U.S. 10-Year Yields at 6-Week Low as Yellen Sees Stimulus NeedSusanne Walker and Daniel Kruger
Treasury 10-year note yields traded at almost the lowest level in six weeks after Federal Reserve Chair Janet Yellen said monetary stimulus is still required with “significant slack” in labor markets.
U.S. debt fell earlier after a report showed retail sales may contribute to a second-quarter economic revival. The benchmark notes gained as Yellen told a congressional committee interest rates are likely to stay low for a “considerable period” after bond purchases end, which she said may happen following the Fed’s October meeting. Shorter-term notes declined as futures prices show a 75 percent chance the central bank will raise its key rate by September 2015.
Yellen “stayed with the current stance,” said Thomas Tucci, managing director and head of Treasury trading in New York at CIBC World Markets Corp. “If the economy weakens, they will stay accommodative. If it firms, they will remove accommodation. It’s the same story.”
The 10-year note yield was unchanged at 2.55 percent at 4:59 p.m. New York time, according to Bloomberg Bond Trader prices. The price of the 2.5 percent note due in May 2024 closed at 99 19/32. The benchmark note yield reached 2.49 percent on July 10, the least since June 2.
Three-year note yields rose two basis points, or 0.02 percentage point, to 0.97 percent.
The amount of Treasuries traded through Icap Plc, the largest inter-dealer broker of U.S. government debt, rose to $342 billion, from $159 billion yesterday. The daily average volume this year is $331 billion.
Investors in Treasuries increased bets the prices of securities would drop in value, in the week ending yesterday, according to a survey by JPMorgan Chase & Co.
The proportion of net shorts, or bets the price of the securities will decrease, rose to 29 percentage points, from 25 percentage points the previous week, according to JPMorgan. The percent of outright shorts, or bets the securities will drop in value, rose to 40 percent, from 38 percent. The percent of outright longs dropped to 11 percent, from 13 percent.
Investors held neutral bets at 49 percent, the survey found.
“A high degree of monetary policy accommodation remains appropriate,” Yellen said today in semi-annual testimony prepared for delivery to the Senate Banking Committee. “Although the economy continues to improve, the recovery is not yet complete.”
While the economy appears likely to rebound from a first-quarter contraction, Yellen said the progress “bears close watching.” Signs of labor-market slack include slow wage growth and low labor-force participation, Yellen said.
“It’s reassuring to the financial markets that the Fed will not be doing anything too quickly to disrupt the economy,” said Gary Pollack, who manages $12 billion as head of fixed-income trading at Deutsche Bank AG’s Private Wealth Management unit in New York.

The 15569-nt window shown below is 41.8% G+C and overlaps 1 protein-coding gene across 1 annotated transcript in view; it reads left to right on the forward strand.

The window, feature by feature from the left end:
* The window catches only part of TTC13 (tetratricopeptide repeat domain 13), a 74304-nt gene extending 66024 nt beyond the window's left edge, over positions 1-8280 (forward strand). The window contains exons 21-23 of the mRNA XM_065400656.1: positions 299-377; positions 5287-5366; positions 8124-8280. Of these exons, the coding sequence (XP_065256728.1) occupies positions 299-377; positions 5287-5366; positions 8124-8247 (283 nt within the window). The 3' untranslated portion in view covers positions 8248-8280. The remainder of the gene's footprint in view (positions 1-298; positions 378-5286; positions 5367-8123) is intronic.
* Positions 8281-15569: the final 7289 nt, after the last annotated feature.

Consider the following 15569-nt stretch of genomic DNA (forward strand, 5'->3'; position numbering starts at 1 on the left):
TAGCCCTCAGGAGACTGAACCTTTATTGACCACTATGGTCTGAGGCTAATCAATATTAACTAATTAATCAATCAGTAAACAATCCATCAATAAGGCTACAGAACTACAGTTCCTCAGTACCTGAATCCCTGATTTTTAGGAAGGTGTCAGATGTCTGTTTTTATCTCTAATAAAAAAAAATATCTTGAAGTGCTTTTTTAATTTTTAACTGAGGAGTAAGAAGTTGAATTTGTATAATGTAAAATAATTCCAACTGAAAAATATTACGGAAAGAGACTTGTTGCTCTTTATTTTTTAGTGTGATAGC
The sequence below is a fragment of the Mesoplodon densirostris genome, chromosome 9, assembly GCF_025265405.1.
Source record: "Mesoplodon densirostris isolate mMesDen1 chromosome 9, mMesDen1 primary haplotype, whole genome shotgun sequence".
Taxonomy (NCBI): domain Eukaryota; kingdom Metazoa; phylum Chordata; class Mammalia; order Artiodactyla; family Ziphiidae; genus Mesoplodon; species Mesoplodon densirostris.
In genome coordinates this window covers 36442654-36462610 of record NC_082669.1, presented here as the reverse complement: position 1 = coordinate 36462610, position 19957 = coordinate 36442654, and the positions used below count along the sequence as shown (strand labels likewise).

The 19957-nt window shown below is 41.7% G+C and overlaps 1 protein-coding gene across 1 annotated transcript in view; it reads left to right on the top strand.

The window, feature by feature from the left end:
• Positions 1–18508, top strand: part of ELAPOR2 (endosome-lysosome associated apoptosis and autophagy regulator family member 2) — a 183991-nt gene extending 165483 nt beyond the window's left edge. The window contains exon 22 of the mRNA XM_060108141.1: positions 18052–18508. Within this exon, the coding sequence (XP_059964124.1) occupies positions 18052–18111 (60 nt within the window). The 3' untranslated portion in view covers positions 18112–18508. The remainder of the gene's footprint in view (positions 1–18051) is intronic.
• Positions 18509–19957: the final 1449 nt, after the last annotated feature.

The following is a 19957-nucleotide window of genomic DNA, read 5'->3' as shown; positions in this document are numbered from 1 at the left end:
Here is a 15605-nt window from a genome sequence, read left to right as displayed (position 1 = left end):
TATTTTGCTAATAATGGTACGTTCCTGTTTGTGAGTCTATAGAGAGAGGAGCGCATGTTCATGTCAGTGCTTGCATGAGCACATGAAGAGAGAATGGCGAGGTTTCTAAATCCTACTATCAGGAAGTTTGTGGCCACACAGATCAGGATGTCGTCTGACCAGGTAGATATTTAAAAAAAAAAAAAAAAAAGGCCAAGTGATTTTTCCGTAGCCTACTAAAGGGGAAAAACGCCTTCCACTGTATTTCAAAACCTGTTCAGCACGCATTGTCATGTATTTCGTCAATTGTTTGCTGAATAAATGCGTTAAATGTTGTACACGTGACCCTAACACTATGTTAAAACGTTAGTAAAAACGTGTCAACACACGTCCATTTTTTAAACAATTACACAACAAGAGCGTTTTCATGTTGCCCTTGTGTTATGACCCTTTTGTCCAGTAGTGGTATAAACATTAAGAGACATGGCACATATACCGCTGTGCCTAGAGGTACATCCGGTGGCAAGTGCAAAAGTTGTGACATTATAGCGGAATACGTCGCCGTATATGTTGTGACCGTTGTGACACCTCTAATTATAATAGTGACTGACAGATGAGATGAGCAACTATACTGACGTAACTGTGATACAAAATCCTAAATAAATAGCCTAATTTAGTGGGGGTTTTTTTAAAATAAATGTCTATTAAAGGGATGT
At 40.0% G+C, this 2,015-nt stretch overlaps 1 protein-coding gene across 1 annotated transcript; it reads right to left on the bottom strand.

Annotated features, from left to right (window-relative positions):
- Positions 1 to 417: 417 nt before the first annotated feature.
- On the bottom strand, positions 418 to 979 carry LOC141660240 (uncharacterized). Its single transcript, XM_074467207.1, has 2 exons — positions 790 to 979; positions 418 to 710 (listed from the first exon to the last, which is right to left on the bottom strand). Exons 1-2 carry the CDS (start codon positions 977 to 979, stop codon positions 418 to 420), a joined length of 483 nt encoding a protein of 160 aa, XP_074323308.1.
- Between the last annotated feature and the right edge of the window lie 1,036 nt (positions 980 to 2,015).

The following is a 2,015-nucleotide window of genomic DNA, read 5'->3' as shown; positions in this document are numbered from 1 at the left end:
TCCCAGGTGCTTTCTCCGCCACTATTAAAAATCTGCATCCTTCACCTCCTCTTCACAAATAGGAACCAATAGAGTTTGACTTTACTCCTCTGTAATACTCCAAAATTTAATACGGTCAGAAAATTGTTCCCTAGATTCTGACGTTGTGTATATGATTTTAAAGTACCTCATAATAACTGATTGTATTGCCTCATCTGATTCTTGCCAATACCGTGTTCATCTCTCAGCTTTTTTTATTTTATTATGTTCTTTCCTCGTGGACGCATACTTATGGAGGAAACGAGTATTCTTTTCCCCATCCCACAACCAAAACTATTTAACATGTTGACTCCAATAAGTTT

The Bloomberg Global Developed Sovereign Bond Index has returned 4.9 percent this year, erasing a loss from 2013. Treasuries have gained 3.2 percent this year, the Bloomberg World Bond Indexes show.
Treasuries yield 70 basis points more than their Group-of-Seven peers on average, according to data compiled by Bloomberg. The spread was as much as 73 basis points earlier in July, the most in more than four years, according to closing-price data.
The five-year, five-year forward break-even rate climbed to 2.51 percentage points in the most recent reading, from July 10, the highest level since Feb. 12. The index, which measures inflation expectations for the five years starting in 2019, has climbed from this year’s low of 2.38 percentage points set on March 21.
It compares with a five-year average of 2.73 percentage points. In 2013, the measure ranged between 2.33 percentage points and 2.89 percentage points.
Recent inflation data, while “noisy,” suggest that consumer prices “are moving back gradually over time toward our 2 percent objective,” Yellen said in June.
The U.S. debt held by the public is expected to rise to 106 percent of the economy in 2039 from 74 percent this year, largely driven by increases in the cost of health benefits, the Congressional Budget Office said. To put federal finances on a sustainable path, Congress must boost revenue, cut spending on benefit programs or combine the approaches, the nonpartisan CBO said in its long-term budget outlook.
Retail sales increased 0.2 percent in June after a 0.5 percent advance in May that was larger than previously reported, Commerce Department figures showed. The reading fell short of the 0.6 percent increase projected by the median estimate of 83 economists surveyed by Bloomberg, restrained by a drop among auto dealers.
Gross domestic product expanded 3.3 percent at an annual rate in the second quarter, according to the median forecast in a Bloomberg News survey of economists. GDP contracted at a 2.9 percent rate in the first quarter, the worst performance since 2009.
“The June numbers were a small miss, but there were actually pretty healthy upward revisions to the previous data,” said John Briggs, a U.S. government-bond strategist at RBS Securities Inc. in Stamford, Connecticut, one of 22 primary dealers that trade with the Fed.